A plant of this kind is already known, in which a respiration valve of the pop-off type is fitted in the pipe system at the rubber bag. In this valve the excess anaesthetic gas from the system will gradually pass out to the room in which the apparatus is used which is most undesirable as there is reason to believe that the anaesthetics generally used today have a teratogenetic effect. It has been found, for example that prolonged exposure to nitric oxide may bring about aplastic anaemia, and among American anaesthesiologists there seems to be a noteworthy death-rate due to malignant tumours in the blood cell forming organs. Studies of Danish anaesthesia staff has proven that the frequency of spontaneous abortion rose from to about per cent after employment in an anaesthesia department as compared to working in areas free from anaesthetics.

Also in anaesthesia plants with no respiration valve anaesthetic gases will escape. This has for instance been ascertained by the fact that members of hospital staffs who have stayed in a room where fluothane (bromochlorotic fluoroethane) anaesthesia is given will show detectable quantities of fluothane in their expiration air up to half an hour after they have left the room. Headaches and tiredness after a days work in an operating room are known by all anaesthesiologists.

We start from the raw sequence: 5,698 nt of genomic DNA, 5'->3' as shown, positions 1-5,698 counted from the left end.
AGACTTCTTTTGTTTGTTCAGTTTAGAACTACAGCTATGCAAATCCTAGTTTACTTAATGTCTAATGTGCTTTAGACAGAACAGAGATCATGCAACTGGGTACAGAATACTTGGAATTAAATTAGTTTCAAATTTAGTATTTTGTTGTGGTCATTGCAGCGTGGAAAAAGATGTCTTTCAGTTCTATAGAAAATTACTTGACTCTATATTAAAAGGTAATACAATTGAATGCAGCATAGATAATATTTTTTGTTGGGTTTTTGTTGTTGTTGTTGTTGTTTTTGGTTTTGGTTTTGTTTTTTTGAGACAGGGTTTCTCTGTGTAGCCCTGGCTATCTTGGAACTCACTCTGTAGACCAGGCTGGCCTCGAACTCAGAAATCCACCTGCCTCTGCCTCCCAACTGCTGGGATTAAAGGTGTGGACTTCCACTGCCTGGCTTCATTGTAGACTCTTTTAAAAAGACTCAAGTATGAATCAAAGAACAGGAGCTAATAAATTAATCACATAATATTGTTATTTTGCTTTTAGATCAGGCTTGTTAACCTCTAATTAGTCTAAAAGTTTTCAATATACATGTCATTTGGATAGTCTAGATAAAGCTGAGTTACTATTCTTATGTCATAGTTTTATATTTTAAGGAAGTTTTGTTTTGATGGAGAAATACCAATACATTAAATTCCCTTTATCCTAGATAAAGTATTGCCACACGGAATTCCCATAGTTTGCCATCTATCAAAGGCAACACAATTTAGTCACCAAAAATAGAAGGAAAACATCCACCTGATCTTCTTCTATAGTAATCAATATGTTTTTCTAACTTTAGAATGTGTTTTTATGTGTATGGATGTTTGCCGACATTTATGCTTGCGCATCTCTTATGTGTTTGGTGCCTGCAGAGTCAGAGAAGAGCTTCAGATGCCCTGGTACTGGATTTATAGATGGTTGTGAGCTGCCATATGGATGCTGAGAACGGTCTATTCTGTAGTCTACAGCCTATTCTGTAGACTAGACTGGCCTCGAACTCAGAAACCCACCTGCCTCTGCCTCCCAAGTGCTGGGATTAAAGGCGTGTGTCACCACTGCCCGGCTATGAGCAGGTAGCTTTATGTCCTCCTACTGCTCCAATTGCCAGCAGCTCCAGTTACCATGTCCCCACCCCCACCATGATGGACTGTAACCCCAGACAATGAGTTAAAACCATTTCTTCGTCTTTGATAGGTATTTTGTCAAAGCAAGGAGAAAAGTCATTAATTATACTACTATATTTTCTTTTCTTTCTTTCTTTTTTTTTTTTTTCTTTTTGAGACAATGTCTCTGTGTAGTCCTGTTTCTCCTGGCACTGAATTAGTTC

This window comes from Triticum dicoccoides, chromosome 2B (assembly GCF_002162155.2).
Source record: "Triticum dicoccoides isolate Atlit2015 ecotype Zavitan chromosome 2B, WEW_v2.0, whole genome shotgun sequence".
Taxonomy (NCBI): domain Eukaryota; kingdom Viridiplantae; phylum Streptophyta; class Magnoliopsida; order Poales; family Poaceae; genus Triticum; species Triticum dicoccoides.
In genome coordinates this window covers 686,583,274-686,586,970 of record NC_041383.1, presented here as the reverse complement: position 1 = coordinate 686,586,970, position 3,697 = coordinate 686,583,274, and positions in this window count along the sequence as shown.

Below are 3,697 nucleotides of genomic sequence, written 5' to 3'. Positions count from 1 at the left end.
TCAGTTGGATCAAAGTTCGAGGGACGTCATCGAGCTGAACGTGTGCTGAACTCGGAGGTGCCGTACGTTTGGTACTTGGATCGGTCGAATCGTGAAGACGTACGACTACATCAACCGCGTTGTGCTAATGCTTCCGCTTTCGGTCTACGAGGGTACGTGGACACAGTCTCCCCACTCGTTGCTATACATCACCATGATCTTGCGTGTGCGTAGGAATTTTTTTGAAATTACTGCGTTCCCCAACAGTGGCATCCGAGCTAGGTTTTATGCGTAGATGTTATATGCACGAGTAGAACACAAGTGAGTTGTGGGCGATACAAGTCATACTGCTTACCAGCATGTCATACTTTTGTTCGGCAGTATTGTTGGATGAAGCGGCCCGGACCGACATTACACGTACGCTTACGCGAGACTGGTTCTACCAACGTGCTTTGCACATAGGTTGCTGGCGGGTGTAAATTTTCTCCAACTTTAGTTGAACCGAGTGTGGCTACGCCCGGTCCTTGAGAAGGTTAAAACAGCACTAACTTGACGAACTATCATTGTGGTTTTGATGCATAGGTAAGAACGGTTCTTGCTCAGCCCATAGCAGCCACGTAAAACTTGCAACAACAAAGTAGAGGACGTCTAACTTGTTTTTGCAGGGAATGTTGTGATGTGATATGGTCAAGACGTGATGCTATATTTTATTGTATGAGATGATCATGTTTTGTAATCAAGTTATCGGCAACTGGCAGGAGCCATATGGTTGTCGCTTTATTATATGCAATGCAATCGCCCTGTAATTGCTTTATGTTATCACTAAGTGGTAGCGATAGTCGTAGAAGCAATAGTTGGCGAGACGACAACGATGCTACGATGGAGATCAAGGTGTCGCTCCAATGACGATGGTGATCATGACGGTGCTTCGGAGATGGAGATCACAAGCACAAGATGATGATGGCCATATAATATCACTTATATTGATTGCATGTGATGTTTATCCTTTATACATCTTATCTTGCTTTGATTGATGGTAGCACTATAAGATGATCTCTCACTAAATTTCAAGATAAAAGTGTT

One would think that it would suffice to guide the anaesthetics gases down to floor level to get rid of them at head level, but this measure has not always proved to be adequate. The anaesthetics gases are capable of quickly spreading upwards thereby affecting those staying near the plant.

SUMMARY OF INVENTION On this background, the purpose of the invention is to produce a plant of the above-mentioned kind which results in complete removal of the anaesthetic gas leav- 'ing the pipe system.